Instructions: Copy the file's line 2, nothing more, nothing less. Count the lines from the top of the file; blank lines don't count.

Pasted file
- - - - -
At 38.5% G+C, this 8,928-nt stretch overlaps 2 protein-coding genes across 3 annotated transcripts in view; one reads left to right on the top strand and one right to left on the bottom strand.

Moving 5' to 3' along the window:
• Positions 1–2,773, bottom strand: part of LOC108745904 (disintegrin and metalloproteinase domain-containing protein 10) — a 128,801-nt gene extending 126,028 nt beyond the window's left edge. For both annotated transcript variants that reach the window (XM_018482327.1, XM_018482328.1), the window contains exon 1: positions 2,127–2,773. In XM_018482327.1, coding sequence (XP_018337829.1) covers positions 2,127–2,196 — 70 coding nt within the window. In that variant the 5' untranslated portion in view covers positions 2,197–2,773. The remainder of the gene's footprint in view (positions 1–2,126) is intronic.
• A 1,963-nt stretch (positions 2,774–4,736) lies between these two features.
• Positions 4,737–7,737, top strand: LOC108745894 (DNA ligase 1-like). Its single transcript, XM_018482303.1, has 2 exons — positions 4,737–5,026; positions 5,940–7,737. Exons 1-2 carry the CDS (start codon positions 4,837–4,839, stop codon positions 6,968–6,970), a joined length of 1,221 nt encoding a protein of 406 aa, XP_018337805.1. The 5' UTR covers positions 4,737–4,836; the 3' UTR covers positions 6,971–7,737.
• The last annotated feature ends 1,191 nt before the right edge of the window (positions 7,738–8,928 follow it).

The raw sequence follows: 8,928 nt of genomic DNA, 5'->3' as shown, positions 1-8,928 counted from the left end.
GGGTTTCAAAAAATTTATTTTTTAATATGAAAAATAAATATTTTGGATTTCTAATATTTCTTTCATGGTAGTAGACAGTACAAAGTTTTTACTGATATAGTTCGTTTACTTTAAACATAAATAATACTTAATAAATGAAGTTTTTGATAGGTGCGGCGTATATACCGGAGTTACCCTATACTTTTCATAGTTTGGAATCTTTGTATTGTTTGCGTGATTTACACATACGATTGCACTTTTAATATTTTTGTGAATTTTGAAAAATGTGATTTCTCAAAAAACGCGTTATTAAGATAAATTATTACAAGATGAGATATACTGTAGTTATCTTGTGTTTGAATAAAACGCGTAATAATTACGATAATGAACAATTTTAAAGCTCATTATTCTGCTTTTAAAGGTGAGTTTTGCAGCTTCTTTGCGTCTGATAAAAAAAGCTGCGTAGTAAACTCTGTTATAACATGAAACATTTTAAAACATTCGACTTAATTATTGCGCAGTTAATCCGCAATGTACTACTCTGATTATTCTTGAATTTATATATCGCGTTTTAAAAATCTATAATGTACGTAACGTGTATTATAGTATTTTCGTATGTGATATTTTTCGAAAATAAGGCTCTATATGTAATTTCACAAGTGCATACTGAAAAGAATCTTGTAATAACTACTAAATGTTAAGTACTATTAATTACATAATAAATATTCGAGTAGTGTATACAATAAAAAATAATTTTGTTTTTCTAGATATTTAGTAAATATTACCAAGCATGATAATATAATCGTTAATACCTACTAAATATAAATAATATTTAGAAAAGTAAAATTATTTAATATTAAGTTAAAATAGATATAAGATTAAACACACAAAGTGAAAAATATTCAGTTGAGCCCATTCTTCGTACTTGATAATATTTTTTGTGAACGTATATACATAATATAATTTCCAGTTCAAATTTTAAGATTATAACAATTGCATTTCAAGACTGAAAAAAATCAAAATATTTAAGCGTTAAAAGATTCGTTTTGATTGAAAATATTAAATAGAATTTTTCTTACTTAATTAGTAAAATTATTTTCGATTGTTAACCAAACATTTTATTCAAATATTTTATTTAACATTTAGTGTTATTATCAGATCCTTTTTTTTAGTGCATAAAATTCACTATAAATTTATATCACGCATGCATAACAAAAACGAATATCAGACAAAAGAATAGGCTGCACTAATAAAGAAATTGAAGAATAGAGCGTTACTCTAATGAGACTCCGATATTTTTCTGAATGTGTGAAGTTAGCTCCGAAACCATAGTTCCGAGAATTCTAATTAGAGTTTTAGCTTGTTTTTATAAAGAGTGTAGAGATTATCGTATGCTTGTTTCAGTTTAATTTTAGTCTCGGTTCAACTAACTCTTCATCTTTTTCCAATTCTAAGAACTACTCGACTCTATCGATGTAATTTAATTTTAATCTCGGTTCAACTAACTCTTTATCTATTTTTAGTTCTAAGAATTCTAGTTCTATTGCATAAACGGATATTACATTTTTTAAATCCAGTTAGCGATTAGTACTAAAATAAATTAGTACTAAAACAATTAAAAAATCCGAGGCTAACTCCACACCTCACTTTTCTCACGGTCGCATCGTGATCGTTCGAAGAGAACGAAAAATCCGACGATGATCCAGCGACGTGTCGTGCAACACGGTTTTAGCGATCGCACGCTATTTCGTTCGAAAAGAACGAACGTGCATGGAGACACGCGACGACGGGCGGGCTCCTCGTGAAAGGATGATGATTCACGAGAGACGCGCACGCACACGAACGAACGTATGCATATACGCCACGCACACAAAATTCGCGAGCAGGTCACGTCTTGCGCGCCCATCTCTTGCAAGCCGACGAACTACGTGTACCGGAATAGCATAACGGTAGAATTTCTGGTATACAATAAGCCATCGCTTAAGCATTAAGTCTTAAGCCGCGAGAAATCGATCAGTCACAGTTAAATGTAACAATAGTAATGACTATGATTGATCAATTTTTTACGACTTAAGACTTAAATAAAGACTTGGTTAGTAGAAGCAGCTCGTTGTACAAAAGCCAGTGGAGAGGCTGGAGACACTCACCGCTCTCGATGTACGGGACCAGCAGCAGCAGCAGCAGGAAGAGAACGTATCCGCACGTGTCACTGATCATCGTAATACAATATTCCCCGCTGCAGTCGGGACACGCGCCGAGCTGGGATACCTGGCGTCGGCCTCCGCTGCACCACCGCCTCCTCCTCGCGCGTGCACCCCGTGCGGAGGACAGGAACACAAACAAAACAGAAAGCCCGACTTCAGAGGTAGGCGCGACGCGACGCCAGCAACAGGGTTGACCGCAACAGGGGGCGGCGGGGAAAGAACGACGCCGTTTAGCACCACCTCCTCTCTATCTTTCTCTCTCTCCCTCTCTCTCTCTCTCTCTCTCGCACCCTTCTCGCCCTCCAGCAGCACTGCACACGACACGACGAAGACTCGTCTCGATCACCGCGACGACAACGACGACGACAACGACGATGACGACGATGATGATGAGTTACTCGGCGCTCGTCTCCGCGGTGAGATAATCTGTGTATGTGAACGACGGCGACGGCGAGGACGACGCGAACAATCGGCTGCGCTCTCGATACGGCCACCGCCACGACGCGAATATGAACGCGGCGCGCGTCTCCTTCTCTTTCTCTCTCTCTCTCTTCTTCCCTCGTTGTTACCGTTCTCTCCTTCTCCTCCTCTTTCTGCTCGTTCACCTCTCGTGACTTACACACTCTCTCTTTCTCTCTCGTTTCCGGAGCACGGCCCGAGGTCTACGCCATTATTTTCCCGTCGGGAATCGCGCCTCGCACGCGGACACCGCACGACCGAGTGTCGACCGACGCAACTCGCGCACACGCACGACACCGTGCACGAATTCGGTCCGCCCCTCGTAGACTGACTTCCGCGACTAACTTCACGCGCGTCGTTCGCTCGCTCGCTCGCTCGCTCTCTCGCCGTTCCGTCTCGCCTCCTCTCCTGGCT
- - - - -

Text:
Moving 5' to 3' along the window: